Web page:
Tsinghua kills $3.8bn investment plan in Western Digital

A Chinese state-controlled technology group has terminated a $3.8bn plan to become the largest shareholder in data storage group Western Digital, after the investment was flagged for an investigation by US authorities.

On Tuesday, a unit of Tsinghua Unigroup, China’s most ambitious overseas acquirer in the chipmaking sector, said it would quit a deal agreed last September that would have seen it acquire a stake of around 15 per cent in the company.

Shares in Western Digital had slumped more 6 per cent by late Tuesday morning to $42.93. The Irvine, California-based company said the deal with Tsinghua fell apart after a decision by the Committee on Foreign Investment in the United States to launch a review into the transaction.

The move comes at a time when Chinese companies are striking large overseas deals at their fastest clip in history, even as concerns remain about their ability to close the transactions.
Shares in Western Digital have fallen sharply over the past year. This has affected both the value of its $19bn cash and stock acquisition of SanDisk, a flash-memory disk maker, as well as the premium of the all-cash investment from Unisplendour, the Tsinghua subsidiary.The Chinese group had planned to buy newly issued Western Digital shares at a price of $92.50.The deal would have seen Tsinghua get the right to nominate one person to the board of Western Digital.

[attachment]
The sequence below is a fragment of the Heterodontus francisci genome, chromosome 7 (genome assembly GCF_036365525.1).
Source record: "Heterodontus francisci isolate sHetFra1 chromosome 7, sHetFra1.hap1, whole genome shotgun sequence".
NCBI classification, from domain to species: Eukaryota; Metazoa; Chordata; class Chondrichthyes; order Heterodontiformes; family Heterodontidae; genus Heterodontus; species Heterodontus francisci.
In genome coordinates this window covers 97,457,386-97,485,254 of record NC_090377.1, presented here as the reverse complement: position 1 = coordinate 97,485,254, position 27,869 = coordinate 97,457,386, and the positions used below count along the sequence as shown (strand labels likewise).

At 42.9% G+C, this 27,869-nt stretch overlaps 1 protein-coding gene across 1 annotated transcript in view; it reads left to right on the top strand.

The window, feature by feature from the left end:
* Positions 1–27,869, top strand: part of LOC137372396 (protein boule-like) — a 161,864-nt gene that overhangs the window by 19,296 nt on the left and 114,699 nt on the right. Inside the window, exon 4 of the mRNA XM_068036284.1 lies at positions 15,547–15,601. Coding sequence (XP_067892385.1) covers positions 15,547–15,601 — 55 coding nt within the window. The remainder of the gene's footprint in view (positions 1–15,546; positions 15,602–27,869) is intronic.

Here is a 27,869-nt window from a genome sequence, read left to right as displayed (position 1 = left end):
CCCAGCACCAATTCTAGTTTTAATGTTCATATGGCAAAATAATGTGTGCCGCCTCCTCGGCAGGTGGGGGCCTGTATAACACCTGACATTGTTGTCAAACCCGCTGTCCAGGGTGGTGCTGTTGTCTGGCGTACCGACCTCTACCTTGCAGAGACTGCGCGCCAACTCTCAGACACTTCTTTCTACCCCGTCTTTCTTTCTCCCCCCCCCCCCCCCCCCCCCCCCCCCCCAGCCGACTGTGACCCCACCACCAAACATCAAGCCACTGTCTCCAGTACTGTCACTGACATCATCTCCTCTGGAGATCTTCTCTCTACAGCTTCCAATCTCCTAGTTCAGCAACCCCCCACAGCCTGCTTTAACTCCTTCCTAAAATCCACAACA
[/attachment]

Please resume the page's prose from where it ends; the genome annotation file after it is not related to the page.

Neither company would incur a termination fee, Western Digital said.One Washington-based lawyer who works on CFIUS-related matters said it was odd for Tsinghua to walk away from the deal as the government had only indicated that it would investigate the investment, not that it would block the deal.
“All that happened here was that CFIUS said it was a covered transaction and that they would look into it,” he said. “The Chinese were getting a board seat and a joint venture was being formed, so of course they would review it.”
The collapse of the deal marks the second time this year a large Chinese transaction has collapsed due to scrutiny by the US intergovernmental body, which reviews foreign investments for national security concerns.



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